Chad Love: RIP, Nameless Rodent

There's a point in the life of every kid raised around hunting or animals when the anthropomorphized innocence of childhood meets the hard reality of predator and prey.

For farm kids, it might be the reality of growing animals for food. For hunting kids, it's probably the first game animal they kill. And for hunting kids who are not yet quite old enough to hunt the point can be graphically illustrated by housecats and hamsters.

Several nights ago I was awakened by my son nudging me and saying "daddy, my hamster cage is on the floor and the hamster's not in it."

One glance at the upturned and now-open hamster cage, the tiny little bloodstains on the carpet and the smug, "What, me?" look on the face of my wife's cat told me all I needed to know. My son's brand new baby hamster, which he had brought home just that evening, was now on the fast track to our litterbox.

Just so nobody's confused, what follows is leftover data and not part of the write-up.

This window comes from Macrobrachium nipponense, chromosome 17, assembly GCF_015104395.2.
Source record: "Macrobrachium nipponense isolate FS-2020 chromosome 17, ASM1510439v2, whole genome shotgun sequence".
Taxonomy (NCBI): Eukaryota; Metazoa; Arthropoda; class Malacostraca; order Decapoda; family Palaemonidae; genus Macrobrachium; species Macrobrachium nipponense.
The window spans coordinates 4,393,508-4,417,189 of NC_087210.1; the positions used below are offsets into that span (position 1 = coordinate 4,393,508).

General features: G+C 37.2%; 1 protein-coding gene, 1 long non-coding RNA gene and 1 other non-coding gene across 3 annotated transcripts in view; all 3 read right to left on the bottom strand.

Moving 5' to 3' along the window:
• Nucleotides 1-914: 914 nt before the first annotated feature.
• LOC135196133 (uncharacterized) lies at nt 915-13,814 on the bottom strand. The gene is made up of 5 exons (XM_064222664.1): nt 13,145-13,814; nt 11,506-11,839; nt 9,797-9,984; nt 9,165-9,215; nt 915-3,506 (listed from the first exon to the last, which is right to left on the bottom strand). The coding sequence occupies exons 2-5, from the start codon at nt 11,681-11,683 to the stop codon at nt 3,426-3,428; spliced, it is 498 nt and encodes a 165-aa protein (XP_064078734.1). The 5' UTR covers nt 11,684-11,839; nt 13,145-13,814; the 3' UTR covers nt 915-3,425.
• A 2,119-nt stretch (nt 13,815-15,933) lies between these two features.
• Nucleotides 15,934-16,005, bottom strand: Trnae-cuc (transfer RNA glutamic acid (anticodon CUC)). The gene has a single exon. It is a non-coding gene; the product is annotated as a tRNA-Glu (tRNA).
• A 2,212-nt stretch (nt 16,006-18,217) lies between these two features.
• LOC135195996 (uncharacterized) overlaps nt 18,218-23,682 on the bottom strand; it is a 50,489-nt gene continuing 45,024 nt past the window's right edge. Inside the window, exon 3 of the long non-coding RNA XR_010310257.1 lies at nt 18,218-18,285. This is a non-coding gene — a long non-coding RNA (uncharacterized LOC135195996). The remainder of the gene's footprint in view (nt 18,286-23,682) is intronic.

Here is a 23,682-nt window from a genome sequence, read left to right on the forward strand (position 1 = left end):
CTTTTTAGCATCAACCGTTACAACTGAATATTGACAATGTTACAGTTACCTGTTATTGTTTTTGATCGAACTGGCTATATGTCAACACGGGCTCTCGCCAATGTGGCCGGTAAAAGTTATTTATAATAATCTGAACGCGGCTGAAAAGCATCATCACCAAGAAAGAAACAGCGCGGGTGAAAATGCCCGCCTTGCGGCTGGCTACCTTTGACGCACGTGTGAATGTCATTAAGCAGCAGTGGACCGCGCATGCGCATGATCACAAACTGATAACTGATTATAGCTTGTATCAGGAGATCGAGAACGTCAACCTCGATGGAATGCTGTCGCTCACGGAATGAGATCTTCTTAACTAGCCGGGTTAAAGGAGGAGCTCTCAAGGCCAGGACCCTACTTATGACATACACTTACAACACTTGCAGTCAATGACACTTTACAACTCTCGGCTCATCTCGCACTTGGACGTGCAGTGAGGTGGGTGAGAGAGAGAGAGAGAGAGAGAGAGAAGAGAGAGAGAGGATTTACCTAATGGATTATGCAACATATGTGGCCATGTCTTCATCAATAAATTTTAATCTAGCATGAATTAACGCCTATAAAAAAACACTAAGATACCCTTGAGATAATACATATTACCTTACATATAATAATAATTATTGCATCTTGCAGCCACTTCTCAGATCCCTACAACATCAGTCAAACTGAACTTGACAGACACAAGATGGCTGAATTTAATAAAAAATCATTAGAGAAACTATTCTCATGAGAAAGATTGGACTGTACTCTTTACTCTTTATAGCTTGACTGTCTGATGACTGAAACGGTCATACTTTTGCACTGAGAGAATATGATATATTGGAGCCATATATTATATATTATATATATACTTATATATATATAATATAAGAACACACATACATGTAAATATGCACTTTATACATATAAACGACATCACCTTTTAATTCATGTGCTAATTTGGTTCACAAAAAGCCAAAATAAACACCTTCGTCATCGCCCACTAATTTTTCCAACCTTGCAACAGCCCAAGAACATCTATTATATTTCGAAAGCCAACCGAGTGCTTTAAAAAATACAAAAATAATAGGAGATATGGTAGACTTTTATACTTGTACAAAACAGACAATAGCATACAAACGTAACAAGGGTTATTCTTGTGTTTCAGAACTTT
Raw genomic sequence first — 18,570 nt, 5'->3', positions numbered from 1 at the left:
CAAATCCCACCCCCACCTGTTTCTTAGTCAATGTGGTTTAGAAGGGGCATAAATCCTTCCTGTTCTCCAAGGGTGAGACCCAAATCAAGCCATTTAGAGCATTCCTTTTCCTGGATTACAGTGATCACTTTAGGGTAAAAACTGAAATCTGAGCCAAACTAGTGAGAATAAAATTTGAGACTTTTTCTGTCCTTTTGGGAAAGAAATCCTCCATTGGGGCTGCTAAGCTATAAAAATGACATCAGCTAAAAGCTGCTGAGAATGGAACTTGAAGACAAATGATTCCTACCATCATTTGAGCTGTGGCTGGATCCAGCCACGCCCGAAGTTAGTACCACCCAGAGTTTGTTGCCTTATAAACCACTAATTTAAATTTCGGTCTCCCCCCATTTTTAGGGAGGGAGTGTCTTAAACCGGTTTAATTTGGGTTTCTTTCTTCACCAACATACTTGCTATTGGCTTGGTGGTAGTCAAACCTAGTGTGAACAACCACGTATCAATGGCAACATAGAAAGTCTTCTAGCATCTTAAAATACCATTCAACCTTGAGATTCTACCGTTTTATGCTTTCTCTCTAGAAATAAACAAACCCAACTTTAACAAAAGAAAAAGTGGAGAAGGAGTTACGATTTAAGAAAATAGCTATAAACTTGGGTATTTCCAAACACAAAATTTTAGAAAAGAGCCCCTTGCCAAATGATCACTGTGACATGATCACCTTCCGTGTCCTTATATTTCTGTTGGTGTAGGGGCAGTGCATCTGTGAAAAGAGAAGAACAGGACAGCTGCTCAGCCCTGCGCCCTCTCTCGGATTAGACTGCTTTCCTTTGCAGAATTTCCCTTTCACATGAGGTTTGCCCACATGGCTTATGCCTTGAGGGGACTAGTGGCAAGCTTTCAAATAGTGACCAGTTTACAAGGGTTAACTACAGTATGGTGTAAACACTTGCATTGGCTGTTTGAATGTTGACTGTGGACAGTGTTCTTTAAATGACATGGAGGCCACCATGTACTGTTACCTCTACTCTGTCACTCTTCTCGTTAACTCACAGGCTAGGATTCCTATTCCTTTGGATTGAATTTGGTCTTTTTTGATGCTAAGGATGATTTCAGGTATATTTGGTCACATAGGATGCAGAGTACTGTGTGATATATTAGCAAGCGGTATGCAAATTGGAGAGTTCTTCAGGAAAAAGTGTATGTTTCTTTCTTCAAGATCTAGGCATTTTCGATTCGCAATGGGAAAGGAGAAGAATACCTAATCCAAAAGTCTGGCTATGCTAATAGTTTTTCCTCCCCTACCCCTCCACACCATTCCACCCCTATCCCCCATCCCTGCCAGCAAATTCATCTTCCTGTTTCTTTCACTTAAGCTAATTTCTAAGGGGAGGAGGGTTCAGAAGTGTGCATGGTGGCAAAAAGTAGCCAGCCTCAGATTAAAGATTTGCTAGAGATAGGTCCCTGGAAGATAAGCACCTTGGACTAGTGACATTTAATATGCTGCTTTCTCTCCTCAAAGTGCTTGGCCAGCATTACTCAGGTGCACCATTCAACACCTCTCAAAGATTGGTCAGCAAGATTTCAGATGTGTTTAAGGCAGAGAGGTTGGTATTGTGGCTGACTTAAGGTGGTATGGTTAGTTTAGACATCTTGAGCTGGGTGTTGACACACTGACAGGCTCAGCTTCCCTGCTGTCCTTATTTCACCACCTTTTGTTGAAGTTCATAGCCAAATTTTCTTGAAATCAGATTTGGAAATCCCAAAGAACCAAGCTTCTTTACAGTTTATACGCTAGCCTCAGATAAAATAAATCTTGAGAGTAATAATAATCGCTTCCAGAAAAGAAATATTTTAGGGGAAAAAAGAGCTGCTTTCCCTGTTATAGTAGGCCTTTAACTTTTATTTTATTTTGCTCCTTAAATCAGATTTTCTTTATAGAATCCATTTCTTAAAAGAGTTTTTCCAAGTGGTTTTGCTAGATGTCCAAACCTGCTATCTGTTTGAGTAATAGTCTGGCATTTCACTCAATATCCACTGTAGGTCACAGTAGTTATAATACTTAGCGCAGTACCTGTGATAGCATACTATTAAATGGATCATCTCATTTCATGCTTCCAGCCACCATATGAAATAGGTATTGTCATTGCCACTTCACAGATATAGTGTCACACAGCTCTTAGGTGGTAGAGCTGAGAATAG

We sat him down and tried to explain to him, in the gentlest way we could, that his hamster had just been eaten by the cat, and why he shouldn't be mad because it was only the cat's nature to do so, and if he felt anger toward anything, it should be toward Mommy and Daddy for not making sure the cage was secure, because you can't blame an animal for doing what comes natural to it.

Now since he was old enough to toddle around behind me my eldest son has watched me bring home and cut up all manner of dead critters. He's watched red-tailed hawks feed on squirrels. He's watched big fish eat smaller fish. The kid is no stranger to how nature works. Until that moment, however all that had been an abstraction. But here, scattered on his bedroom floor, was nature in all its sometimes cruel reality.

My son did what any eight-year-old would do: he cried for his hamster. And then he accepted it. And he grew up a little right there before our eyes.

Now that's the kind of life lesson that can't be taught; it can only be experienced.